Vaccines are a weakened or killed version of bacteria or virus that is injected into a pet's immune system to stimulate the creation of antibodies that block against disease. Kittens have a natural immunity from their mother's milk but this immunity wears off over time and so the puppies and kittens need vaccinations to bolster the immune system and prevent illness.
Staying up to date on vaccinations is an important, way to safeguard your cat's health throughout life. . This is important even if your pet is kept mostly indoors. Many contagious diseases are airborne and your pet could easily be exposed through an open window. There is also always a risk that your pet could accidentally slip out the door. Boarding kennels, dog parks and grooming salons are all areas where your pet is likely to be exposed to contagious diseases so be sure to consult with your veterinarian before taking your pet to any of these places. It is also important to keep in mind that vaccinations take a few days to a few weeks to become effective. At Catalina Animal Hospital, we can provide the cat's vaccines. Cats should receive vaccines against rabies, calicivirus, panleukopeia, viral rhinotracheitis, and feline leukemia.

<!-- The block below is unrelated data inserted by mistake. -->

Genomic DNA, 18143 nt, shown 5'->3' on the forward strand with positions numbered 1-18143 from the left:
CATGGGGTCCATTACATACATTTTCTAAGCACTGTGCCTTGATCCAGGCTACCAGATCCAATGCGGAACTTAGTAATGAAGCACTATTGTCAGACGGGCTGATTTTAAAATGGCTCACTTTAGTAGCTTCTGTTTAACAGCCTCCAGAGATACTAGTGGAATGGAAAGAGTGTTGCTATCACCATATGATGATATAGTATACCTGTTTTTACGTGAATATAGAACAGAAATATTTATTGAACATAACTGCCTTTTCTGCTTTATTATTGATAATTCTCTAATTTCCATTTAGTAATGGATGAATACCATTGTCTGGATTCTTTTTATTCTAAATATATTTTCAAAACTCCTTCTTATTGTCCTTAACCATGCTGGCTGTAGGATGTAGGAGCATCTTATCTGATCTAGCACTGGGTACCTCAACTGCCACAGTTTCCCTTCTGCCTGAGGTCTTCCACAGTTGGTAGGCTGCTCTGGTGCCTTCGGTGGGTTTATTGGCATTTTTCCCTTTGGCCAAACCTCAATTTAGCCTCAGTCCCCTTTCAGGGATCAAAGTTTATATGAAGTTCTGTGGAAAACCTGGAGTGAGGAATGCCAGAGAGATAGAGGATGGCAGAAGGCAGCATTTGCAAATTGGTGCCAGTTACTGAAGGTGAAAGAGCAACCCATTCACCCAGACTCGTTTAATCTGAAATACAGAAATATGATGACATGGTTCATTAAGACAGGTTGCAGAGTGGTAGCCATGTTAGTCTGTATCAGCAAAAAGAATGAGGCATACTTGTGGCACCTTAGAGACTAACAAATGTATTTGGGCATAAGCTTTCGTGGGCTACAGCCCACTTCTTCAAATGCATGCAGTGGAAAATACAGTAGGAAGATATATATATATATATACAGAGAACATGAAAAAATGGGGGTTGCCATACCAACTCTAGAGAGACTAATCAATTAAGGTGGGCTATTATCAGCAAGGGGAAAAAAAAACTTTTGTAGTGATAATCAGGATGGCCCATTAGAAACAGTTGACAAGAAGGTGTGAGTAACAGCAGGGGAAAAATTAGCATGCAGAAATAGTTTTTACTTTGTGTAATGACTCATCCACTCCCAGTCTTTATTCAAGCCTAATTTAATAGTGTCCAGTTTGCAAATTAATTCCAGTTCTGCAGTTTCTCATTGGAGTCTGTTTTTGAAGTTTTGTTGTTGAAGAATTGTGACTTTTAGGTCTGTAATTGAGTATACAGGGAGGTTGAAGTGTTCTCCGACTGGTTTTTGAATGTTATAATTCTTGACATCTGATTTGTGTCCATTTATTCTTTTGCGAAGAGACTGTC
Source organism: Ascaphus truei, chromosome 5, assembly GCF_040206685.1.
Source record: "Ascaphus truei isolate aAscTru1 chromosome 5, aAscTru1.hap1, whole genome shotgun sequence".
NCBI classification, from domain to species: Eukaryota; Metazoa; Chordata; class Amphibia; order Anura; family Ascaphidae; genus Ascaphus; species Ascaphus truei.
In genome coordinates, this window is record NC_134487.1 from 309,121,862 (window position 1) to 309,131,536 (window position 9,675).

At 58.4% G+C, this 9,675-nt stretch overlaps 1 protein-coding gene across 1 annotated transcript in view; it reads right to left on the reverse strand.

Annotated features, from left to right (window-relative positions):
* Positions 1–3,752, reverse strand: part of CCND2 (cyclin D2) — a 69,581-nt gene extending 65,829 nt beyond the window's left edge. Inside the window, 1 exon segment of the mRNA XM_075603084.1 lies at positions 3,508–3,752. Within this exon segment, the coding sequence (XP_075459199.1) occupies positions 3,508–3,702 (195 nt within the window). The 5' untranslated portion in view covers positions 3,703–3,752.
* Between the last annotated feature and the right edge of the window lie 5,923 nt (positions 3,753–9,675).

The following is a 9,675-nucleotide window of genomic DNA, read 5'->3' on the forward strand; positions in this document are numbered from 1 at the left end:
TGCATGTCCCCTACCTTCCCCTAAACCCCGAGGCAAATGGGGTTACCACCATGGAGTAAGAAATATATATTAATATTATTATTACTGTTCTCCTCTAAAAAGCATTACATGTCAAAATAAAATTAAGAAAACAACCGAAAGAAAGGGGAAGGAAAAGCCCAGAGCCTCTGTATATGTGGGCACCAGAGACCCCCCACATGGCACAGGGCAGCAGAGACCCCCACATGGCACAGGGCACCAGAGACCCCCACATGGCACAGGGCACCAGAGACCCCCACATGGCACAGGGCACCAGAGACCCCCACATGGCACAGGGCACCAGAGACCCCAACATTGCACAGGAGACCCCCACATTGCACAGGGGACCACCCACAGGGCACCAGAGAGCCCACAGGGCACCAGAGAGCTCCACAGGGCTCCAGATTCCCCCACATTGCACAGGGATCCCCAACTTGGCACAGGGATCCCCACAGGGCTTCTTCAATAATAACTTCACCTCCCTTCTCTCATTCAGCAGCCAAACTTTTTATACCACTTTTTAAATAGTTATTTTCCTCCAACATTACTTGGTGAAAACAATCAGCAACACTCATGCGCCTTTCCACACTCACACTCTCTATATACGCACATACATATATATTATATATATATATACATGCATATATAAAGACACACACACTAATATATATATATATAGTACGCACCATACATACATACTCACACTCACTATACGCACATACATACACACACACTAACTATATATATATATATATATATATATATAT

The vaccinations recommended vary from state to state.
Feline Viral Rhinotracheitis, Calicivirus and Panleukopenia (FVRCP). Commonly called the “distemper” shot , this combination vaccine protects against three diseases: feline viral rhinotracheitis, calicivirus and panleukopenia (sometimes called “feline distemper”).
Rabies. Rabies virus is fatal and all mammals, including humans, are susceptible to infection. Rabies vaccinations for cats are required by law in most states.
Our veterinarian may also recommend other vaccines for your cat depending on where you live and your cat’s lifestyle:
Feline Leukemia (Felv). Felv is a viral infection that is only transmitted through close contact, and this vaccine is generally only recommended for cats that go outdoors.
In kittens, timing is most important when vaccinating. If they are lactating and the mother has been vaccinated, then the kittens are protected by the mother’s antibodies. Once the kittens start eating solid food, they no longer have the protection. Therefore, a series of vaccines is started in order to build the kittens immune system.